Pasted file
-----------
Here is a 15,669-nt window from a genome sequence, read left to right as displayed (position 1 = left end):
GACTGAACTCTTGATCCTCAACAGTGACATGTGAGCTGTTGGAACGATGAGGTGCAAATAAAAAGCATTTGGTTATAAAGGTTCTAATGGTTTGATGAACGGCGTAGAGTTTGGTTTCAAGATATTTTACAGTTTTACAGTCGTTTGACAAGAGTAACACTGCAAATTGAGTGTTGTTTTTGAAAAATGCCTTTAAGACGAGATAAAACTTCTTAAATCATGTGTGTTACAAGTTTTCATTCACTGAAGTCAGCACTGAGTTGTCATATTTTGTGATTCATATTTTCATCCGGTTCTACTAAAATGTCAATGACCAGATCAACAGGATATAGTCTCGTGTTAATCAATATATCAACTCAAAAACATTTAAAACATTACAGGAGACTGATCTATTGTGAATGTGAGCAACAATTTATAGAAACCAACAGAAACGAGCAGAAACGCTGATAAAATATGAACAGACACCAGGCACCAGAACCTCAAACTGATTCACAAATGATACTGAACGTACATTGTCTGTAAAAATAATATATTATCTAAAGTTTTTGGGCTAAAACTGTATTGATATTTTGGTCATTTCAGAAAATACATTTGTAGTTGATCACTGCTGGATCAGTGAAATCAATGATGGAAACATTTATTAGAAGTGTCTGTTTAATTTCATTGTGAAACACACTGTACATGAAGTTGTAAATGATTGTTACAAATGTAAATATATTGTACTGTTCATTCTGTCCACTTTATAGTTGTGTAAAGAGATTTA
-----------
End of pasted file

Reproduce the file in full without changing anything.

Here is a 15,669-nt window from a genome sequence, read left to right as displayed (position 1 = left end):
GACTGAACTCTTGATCCTCAACAGTGACATGTGAGCTGTTGGAACGATGAGGTGCAAATAAAAAGCATTTGGTTATAAAGGTTCTAATGGTTTGATGAACGGCGTAGAGTTTGGTTTCAAGATATTTTACAGTTTTACAGTCGTTTGACAAGAGTAACACTGCAAATTGAGTGTTGTTTTTGAAAAATGCCTTTAAGACGAGATAAAACTTCTTAAATCATGTGTGTTACAAGTTTTCATTCACTGAAGTCAGCACTGAGTTGTCATATTTTGTGATTCATATTTTCATCCGGTTCTACTAAAATGTCAATGACCAGATCAACAGGATATAGTCTCGTGTTAATCAATATATCAACTCAAAAACATTTAAAACATTACAGGAGACTGATCTATTGTGAATGTGAGCAACAATTTATAGAAACCAACAGAAACGAGCAGAAACGCTGATAAAATATGAACAGACACCAGGCACCAGAACCTCAAACTGATTCACAAATGATACTGAACGTACATTGTCTGTAAAAATAATATATTATCTAAAGTTTTTGGGCTAAAACTGTATTGATATTTTGGTCATTTCAGAAAATACATTTGTAGTTGATCACTGCTGGATCAGTGAAATCAATGATGGAAACATTTATTAGAAGTGTCTGTTTAATTTCATTGTGAAACACACTGTACATGAAGTTGTAAATGATTGTTACAAATGTAAATATATTGTACTGTTCATTCTGTCCACTTTATAGTTGTGTAAAGAGATTTA